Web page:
Financial Exploitation in Nursing Homes

According to the National Institutes of Health (NIH), the world’s older population has grown at an unprecedented rate. As of 2016, 8.5 percent of the world’s population was age 65 and older and according to the report, “An Aging World: 2015,” the elderly population is projected to reach nearly 17 percent by 2050.

What does all this mean? It means that the elderly population is exploding and when American families are unable to provide the proper level of care for their aging loved ones, they will have to place them in nursing homes and assisted living facilities. The problem is, our seniors are some of our most vulnerable, and with factors like advanced age, Alzheimer’s and dementia, they are targets for abuse.

Abuse Comes in Different Forms

Like children, nursing home residents are vulnerable to neglect and abuse. Abuse however, takes on various forms. It can mean physical abuse, sexual abuse, emotional abuse, and even financial exploitation. The latter, financial exploitation, is especially common when the elderly person has dementia or another form of cognitive impairment.

Examples of financial exploitation in the nursing home setting:

  • The resident’s cash or jewelry goes missing.
  • The caregiver pays their bills or makes purchases with the resident’s checking account.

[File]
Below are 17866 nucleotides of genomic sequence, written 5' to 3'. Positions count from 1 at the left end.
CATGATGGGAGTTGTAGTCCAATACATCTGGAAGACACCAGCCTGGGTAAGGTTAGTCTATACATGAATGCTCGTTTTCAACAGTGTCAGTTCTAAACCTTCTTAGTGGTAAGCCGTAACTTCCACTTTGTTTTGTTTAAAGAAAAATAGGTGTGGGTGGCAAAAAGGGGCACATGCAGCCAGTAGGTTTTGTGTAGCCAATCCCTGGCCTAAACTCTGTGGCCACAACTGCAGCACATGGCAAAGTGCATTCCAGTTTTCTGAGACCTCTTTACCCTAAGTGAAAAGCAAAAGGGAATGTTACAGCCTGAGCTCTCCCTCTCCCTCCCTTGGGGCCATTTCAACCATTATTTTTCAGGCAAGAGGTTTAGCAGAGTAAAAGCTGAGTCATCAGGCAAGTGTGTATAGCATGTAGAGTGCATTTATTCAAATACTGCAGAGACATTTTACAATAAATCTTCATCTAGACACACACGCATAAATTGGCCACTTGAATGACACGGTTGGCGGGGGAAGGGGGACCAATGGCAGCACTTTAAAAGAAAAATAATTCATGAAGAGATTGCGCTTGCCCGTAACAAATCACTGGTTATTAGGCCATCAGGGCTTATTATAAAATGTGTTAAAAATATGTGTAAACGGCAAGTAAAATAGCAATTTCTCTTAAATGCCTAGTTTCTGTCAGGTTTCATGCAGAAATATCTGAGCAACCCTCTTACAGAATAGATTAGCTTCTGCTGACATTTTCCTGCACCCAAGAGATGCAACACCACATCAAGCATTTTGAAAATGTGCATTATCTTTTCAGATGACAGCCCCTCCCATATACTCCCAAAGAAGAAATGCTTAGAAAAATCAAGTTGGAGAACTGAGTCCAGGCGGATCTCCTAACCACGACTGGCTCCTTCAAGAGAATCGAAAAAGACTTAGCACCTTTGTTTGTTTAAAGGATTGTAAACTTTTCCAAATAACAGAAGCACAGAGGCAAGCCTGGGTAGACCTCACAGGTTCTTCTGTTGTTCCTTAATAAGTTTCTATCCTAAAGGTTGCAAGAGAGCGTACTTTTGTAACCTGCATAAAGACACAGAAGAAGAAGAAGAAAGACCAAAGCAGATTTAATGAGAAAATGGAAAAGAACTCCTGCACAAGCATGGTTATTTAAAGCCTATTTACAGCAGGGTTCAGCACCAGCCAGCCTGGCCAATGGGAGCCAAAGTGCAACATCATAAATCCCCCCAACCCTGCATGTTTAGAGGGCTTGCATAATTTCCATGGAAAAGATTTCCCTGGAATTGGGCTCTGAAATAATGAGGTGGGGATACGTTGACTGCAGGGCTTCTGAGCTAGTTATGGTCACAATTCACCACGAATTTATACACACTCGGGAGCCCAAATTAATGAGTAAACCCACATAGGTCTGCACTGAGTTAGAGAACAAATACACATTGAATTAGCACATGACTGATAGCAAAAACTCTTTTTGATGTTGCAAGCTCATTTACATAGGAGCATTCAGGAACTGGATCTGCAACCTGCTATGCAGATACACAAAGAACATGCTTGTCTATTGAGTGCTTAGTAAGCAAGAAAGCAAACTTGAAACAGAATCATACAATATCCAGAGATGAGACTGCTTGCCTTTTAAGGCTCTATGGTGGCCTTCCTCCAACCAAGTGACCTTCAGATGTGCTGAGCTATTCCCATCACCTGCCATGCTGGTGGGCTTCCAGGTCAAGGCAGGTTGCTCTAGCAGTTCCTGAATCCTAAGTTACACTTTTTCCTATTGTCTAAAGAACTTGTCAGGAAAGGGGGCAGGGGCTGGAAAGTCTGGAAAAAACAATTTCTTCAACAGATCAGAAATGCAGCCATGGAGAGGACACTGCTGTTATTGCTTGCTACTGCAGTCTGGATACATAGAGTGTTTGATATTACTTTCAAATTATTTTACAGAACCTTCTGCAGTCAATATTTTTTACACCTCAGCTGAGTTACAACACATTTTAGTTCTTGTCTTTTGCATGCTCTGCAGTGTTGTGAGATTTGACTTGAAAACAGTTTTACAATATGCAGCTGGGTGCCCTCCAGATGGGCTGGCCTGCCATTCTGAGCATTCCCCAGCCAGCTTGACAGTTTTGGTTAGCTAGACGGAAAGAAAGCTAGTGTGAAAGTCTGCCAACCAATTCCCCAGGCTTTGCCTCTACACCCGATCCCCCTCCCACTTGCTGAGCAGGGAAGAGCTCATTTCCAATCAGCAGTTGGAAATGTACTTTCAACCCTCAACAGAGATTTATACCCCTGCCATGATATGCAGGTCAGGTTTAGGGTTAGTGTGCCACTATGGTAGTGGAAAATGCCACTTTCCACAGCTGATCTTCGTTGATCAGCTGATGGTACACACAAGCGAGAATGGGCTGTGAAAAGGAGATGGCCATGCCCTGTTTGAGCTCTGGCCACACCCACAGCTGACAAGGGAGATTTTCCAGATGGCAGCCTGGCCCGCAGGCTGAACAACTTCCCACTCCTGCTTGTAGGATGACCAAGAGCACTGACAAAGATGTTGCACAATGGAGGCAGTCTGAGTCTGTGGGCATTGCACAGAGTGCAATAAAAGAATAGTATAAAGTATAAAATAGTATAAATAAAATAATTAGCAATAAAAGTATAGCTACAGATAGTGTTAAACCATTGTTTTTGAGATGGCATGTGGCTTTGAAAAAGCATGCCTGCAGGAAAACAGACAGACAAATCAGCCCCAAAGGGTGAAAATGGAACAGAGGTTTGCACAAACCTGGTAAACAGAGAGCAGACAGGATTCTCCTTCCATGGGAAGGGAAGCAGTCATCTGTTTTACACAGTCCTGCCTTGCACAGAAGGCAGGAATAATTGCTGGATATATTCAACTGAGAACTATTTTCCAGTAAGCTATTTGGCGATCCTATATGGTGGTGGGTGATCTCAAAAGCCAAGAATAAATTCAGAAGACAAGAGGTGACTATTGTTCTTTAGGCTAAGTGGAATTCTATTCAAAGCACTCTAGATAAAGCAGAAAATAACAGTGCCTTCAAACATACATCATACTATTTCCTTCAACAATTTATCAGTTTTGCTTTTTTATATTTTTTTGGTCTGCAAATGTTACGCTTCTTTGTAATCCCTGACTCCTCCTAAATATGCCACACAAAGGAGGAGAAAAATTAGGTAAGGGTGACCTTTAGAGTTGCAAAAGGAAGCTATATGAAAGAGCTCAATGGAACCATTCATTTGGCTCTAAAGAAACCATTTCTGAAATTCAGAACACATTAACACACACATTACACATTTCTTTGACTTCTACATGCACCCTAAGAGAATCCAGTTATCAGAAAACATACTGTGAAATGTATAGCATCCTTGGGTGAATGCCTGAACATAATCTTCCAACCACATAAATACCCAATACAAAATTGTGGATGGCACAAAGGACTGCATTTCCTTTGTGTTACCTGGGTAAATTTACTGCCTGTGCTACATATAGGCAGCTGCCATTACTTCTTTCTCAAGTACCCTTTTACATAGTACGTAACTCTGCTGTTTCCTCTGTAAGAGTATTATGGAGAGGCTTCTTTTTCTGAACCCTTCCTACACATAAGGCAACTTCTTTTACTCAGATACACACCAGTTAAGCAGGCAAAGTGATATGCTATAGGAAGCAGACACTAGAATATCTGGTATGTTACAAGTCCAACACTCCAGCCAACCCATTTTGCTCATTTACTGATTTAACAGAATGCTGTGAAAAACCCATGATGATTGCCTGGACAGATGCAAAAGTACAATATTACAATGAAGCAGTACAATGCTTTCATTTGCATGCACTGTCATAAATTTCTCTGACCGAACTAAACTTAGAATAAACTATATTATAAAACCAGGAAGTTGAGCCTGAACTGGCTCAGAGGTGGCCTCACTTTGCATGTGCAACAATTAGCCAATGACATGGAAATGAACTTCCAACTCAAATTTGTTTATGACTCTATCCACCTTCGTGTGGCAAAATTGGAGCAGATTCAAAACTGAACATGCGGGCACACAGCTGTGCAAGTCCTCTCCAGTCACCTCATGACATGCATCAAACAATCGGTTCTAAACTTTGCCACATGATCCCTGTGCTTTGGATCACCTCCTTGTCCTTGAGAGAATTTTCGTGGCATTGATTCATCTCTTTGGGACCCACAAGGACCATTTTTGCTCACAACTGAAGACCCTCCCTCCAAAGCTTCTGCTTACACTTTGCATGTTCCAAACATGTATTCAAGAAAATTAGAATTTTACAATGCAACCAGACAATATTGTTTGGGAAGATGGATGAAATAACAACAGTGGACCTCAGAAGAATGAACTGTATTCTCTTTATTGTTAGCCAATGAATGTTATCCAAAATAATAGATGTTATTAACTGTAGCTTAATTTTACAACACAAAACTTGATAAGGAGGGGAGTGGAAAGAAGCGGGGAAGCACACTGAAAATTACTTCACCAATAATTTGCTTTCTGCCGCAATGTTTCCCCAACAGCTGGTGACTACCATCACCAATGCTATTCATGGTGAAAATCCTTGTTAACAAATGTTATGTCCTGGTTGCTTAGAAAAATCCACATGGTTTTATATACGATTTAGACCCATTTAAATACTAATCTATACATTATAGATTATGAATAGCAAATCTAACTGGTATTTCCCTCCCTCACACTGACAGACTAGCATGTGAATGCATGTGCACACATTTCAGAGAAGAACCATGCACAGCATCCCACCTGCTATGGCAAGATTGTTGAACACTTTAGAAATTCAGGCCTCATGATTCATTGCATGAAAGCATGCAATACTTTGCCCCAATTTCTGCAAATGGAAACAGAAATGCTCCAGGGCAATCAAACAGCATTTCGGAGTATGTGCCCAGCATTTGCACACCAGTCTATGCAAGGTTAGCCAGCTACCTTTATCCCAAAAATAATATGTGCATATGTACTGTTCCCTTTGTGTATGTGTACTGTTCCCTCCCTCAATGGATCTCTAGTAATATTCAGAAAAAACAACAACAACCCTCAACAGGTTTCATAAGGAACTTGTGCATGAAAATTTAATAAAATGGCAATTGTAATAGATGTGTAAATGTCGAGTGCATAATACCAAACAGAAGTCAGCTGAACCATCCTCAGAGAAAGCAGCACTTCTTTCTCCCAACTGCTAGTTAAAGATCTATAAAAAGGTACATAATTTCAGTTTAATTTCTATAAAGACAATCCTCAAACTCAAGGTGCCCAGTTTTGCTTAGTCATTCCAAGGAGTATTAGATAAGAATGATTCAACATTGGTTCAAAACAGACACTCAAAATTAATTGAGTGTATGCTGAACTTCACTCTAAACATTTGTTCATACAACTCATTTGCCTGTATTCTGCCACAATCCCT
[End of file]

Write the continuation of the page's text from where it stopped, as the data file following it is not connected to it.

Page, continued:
• The caregiver withdraws money from the resident’s ATM for personal use.
  • The caregiver convinces the resident to include him or her in their will or trust.
  • The caregiver convinces the resident to transfer valuable assets or property to them.
  • The caregiver uses the resident’s credit cards to make personal purchases for goods, services, or travel.
  • The caregiver uses the resident’s Social Security number, driver license number, name, or other personal information for identity theft or check fraud.

Elderly individuals are prime targets for unscrupulous caregivers for two main reasons: 1) they can establish trust with the elderly person, and 2) the elderly individual can be “forgetful” due to dementia and this increases vulnerability and access. Also, if the elderly victim does not have close family, they can be a target because they have “no one to tell” or they think the nursing home administrators will never believe them.

Related: What is Nursing Home Abuse?

Do you believe that your loved one has been a victim of financial exploitation or another form of nursing home abuse? If so, contact The Zendeh Del Law Firm, PLLC to speak with a Plano nursing home abuse lawyer about filing a lawsuit.

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